The infalibility only comes into play on announcements of faith and morals, either alone or with the Magisterium.
You’re right, it is greatly misunderstood.
Only on matters of faith and morals — OK?
Another term used here is “ex cathedra”
from the chair of Peter
“Infallibility” is not limited to the pope, but extends to ecumenical councils when fulfilling the criteria for such, with papal infallibility being able to provide assurance that such were infallible (though RCs cannot know how many infallible decrees there are, which should be necessary to give the required assent of faith, and must seek to make sure they understand them rightly).
What Rome has done is “infallibly” declare that she is and will be perpetually infallible whenever she speaks in accordance with her infallibly defined (scope and subject-based) formula, which renders her declaration that she is infallible, to be infallible, as well as all else she accordingly declares.
She may invoke Scriptures to support this, but assurance of the veracity of her doctrines is not dependent upon the exegetical weight of Scriptural warrant, and interpretations only have weight if she sanctions them, but it rests upon the premise of her self-proclaimed assured infallibility.
And no one can argue with that.
Docility (on Catholic dogma and infallibility)
Beginning Catholic: Infallibility: Keeping the Faith [Ecumenical]
Papal Infallibility [Ecumenical]
Peter & Succession (Understanding the Church Today)
Pope: may all Christians recognize true meaning of Peters primacy
THE PRIMACY OF THE SUCCESSOR OF PETER IN THE MYSTERY OF THE CHURCH
Pope St. Leo the Great and the Petrine Primacy
The Epiphany of the Roman Primacy
THE PRIMACY OF THE SUCCESSOR OF PETER IN THE MYSTERY OF THE CHURCH [Ratzinger]
“faith and morals”, a sufficiently flexible term to cover anything, everything and nothing.
“Infallibility”, For all the definitions no one seems to be able to recognize it if or when they hear it unless the one making the statement deems it so.
But unless the one making said statement is making an infallible statement then what they deem infallible may not be so.
Hard to understand? Since the whole idea makes no sense that’s true enough.
In that which the faithful hold in common to be the TRUE CATHOLIC FAITH, THEY ARE INFALLIBLE and "CANNOT ERR IN MATTERS OF BELIEF". -Second Vatican Council, "Dogmatic Constitution on the Church", no. 12.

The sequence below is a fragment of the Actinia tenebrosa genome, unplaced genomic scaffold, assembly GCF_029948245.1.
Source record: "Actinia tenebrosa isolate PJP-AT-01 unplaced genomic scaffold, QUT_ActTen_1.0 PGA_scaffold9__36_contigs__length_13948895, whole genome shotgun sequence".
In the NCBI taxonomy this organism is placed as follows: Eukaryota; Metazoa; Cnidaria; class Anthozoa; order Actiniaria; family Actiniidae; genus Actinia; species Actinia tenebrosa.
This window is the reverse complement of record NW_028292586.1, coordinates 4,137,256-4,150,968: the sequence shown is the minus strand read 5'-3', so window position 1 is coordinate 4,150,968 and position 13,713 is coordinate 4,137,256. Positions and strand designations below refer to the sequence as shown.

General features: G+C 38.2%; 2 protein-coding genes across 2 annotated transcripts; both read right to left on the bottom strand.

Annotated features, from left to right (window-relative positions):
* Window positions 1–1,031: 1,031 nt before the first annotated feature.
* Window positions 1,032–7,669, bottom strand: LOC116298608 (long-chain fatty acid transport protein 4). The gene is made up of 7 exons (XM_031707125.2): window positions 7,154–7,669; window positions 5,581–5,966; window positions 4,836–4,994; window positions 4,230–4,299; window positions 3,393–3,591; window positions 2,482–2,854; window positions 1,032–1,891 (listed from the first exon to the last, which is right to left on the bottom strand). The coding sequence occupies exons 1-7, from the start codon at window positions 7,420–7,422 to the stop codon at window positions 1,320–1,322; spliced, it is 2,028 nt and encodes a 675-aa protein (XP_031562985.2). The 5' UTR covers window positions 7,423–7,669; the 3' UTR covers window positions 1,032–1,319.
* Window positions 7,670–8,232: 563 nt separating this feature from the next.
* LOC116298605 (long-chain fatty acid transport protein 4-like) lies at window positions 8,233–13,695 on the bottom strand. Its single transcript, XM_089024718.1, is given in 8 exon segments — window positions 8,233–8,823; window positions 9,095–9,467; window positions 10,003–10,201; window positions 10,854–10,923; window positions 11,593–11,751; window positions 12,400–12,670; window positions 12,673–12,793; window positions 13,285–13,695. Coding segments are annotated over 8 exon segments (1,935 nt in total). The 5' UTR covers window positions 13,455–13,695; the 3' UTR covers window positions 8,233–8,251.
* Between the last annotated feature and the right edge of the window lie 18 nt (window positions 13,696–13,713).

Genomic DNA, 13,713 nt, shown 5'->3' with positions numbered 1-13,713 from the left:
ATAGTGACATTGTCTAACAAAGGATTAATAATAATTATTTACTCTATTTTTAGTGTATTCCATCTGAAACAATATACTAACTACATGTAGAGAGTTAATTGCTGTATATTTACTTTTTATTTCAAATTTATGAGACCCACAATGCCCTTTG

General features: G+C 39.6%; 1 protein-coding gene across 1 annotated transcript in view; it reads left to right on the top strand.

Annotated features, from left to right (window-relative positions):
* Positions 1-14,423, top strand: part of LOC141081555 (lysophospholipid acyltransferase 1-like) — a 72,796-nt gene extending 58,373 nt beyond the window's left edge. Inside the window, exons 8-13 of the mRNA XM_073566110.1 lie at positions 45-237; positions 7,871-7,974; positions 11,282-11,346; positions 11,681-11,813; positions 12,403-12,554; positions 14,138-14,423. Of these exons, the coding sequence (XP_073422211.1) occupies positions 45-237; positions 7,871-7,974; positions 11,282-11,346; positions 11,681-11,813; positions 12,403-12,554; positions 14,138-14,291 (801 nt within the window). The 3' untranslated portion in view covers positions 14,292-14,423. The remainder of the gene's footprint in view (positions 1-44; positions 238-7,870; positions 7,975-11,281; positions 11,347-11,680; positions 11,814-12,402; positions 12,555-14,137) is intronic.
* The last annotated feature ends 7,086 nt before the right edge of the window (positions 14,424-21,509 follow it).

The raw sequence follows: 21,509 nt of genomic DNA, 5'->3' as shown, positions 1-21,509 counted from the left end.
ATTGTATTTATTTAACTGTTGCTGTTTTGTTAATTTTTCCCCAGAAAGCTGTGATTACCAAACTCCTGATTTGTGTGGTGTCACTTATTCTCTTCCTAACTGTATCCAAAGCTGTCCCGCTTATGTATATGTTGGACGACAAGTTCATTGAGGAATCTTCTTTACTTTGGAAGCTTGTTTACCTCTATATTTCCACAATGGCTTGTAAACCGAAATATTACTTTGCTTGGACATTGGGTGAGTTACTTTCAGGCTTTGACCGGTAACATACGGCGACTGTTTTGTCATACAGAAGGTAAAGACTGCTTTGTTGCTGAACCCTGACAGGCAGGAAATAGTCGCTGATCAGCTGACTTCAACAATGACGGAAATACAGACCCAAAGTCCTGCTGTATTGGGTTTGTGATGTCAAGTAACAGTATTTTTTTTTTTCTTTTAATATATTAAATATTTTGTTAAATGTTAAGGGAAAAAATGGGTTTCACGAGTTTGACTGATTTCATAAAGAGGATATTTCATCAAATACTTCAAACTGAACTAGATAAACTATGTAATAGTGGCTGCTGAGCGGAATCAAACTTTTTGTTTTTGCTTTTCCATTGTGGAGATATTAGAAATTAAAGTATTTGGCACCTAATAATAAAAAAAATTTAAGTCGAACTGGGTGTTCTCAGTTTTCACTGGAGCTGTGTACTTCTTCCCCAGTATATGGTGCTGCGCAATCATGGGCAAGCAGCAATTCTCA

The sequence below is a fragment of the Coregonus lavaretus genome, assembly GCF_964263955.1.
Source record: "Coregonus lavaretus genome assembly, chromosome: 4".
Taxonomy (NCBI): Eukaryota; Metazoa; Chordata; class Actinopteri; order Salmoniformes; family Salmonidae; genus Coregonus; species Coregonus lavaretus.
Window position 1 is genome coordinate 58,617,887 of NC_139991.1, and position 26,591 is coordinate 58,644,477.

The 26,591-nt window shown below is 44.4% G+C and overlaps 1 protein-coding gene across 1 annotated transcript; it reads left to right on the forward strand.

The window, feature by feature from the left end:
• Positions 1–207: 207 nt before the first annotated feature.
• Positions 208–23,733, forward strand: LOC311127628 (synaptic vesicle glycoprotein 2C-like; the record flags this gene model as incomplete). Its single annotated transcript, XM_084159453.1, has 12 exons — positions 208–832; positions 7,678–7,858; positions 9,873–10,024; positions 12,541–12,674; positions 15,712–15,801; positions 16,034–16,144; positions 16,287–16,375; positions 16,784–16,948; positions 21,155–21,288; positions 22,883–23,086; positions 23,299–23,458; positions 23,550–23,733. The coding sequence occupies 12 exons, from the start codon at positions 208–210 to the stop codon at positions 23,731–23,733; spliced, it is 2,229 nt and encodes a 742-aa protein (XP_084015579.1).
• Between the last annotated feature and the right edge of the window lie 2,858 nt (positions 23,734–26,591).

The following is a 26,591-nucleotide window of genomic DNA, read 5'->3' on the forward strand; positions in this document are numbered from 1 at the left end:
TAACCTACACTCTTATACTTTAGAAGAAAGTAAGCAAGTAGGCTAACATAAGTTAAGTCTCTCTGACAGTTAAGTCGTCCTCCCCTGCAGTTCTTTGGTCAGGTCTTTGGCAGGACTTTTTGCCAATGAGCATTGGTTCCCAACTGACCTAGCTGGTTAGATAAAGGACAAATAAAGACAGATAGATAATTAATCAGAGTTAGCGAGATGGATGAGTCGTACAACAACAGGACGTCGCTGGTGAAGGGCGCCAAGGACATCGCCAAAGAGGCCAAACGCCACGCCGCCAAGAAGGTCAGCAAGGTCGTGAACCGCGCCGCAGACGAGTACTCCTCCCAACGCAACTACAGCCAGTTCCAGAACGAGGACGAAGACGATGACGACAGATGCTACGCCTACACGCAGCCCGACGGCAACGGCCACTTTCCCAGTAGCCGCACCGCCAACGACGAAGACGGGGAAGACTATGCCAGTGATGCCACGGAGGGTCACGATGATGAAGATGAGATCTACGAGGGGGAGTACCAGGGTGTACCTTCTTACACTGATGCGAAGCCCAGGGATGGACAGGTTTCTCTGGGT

Just HOW are the "faithful" able to "infallibly recognize truth"? I can tell you this: THIS is how so many of the "faithful" cannot debate honestly and openly with the Scriptures and non-Catholics. They, in their own minds, are infallible and simply CANNOT be wrong.
Are you trying to be infallible?
I’ll have to check with “She who does not take contradiction gracefully”.
Understandability, by you or any person, is not a criteria for defining truth. At some point human capabilities must give way to faith.
Actually Ordinatio Sacerdotalis on the question of women and priesthood was clearly irreformable. The libs asked the Congregation for the Doctrine of the Faith in a “dubium,” whether John Paul had intended that it be understood as infallible and the dubium was answered with “Yes.” Then the libs complained that the CDF lacked competence to rule on infallibility, only the pope does—so why did you doofuses send in a dubium? Only when you didn’t get the answer you hoped for do you decide the CDF lacked competence.
In Evangelium Vitae (1995) John Paul II made three clearly, beyond any doubt, infallible statements:
1. that taking of innocent human life is always wrong and no good intention can make it good. Look at par. 52 or 57 or somewhere in there. He clearly invokes the authority of Peter, acts in communion with all the bishops, points out that Scripture, unbroken teaching, and natural law all confirm this truth, then explicitly claims that he is making a definitive ruling. He had to claim the highest level of authority here because some people, for the first time in history, were arguing that sometimes taking of innocent life is okay. Always before, people justified taking of life by first declaring the one(s) being killed guilty. War and capital punishment are not exceptions to no. 1 because they take guilty life. They should be avoided as much as possible but if ever justified, they are cases of taking of guilty life. So there are no exceptions to taking innocent human life.
2. that abortion is a case of taking of innocent human life. Again, some people argue that it’s not human or not innocent and he’s saying, yes it is. Period.
3. that euthanasia also is a case of taking innocent human life (euthanasia defined as deliberately, not accidentally or double-effect, taking the life of a born person. Again, some argue that compassion or some other good intent (mercy killing) makes taking of innocent human life okay. He said, “No.”
and each of the three was as clear an example of an irreformable teaching as you will ever want to see. I use these three to try to clarify for students just what an infallible statement looks like.
The early church fathers only recognized one thing as infallible and that was the scriptures-and not the ones the Church has today. While they were busy creating the creeds of the church, the fathers never put those creeds to the same level as scripture although most would agree with them.
The term “infallibility” like many other convoluted doctrines of Rome is undefinable. They don’t know what it means but they’ll tell you when they see it. I wouldn’t hold your breathe for a list of “infallible” teachings.